Open Position for Post-Doctoral Researcher on transprecise scheduling of machine learning tasks in edge and IoT environments

We are currently seeking to appoint an exceptional candidate to the post of Research Fellow.

The post holder will perform research on deployment of machine-learned models for health analytics on distributed IoT/edge/cloud systems using transprecise computing and contribute to the research project “Sustainable Wearable Edge InTelligence (SWEET)”.

The successful candidate must have, and your application should clearly demonstrate that you meet the following criteria:

  • Normally have, or be about to obtain, a relevant PhD. Relevant areas include high-performance computing, middleware and computing systems.
  • Recent relevant research experience to include:
    • Undertaking research in the area of high-performance / distributed / parallel computing or middleware
    • A proven track record of using experimental models to carry out analyses, critical evaluations, and interpretations of experimental data as relevant to the research project
    • Working effectively as part of a research team in the development and promotion of the research theme.
    • Strong publication record commensurate with stage of career.

Please note the above are not an exhaustive list. For further information about the role including the essential and desirable criteria please check the recruitment web page.

This post is available on a fixed term contract for 33 months.

PhD Scholarship on Sustainable Wearable Edge InTelligence

We are seeking to recruit a an excellent PhD candidate on the project “SWEET: Hardware and Software for Sustainable Wearable Edge InTelligence”, seeking to optimise performance and energy efficiency of machine learning inference in response to time-varying conditions.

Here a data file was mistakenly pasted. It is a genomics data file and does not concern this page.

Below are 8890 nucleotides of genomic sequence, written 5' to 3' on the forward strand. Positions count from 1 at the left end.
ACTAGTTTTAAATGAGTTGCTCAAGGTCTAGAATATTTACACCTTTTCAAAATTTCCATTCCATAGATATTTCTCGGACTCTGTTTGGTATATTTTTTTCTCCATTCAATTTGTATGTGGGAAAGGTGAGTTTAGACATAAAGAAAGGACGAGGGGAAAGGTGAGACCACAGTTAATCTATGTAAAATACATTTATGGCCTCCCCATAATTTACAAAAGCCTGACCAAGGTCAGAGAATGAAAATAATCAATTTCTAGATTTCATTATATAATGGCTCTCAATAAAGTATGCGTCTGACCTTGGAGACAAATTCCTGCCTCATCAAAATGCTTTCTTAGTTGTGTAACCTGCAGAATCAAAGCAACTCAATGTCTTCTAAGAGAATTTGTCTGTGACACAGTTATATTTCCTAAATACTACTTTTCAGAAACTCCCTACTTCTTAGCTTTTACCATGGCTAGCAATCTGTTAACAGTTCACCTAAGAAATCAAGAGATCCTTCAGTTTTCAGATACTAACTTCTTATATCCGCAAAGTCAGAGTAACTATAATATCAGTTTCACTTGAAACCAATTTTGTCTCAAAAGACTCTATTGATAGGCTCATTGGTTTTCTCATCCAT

Interested applicants can apply here:

Sustainable Wearable EdgE inTelligence (SWEET)

The SWEET project will investigate the efficient deployment and sustainability issues of wearable sensors in particular for health analytics. Real-time remote monitoring of physiological indicators can support early detection and intervention in heart diseases and save lives. These services however require wearable technologies with strong predictive abilities, fast networks and fast servers to extract insights from the collected data. Unfortunately, these technology components are often inaccessible to hundreds of millions of people, specifically, people who live in areas with limited broadband connectivity and limited means to invest in local computing and communication infrastructure.

The project will focus on three components (i) energy-efficient wearable hardware accelerators using custom instruction set acceleration, (ii) distributed scheduling and machine learning model serving to account for performance variability of the systems and networks, (iii) technologies for efficient and portable deployment of web services and approximate key caching.

The project will support one PhD student and one post-doctoral researcher in our group.

The project is a collaboration between Deepu John (University College Dublin), Dimitrios S. Nikolopoulos (Virginia Tech), Bo Ji (Virginia Tech) and ourselves in DIPSA (Queen’s University Belfast), and is funded through the tripartite US-Ireland funding scheme.

We graciously acknowledge the support by the Department for the Economy, NI (contracts to be finalised).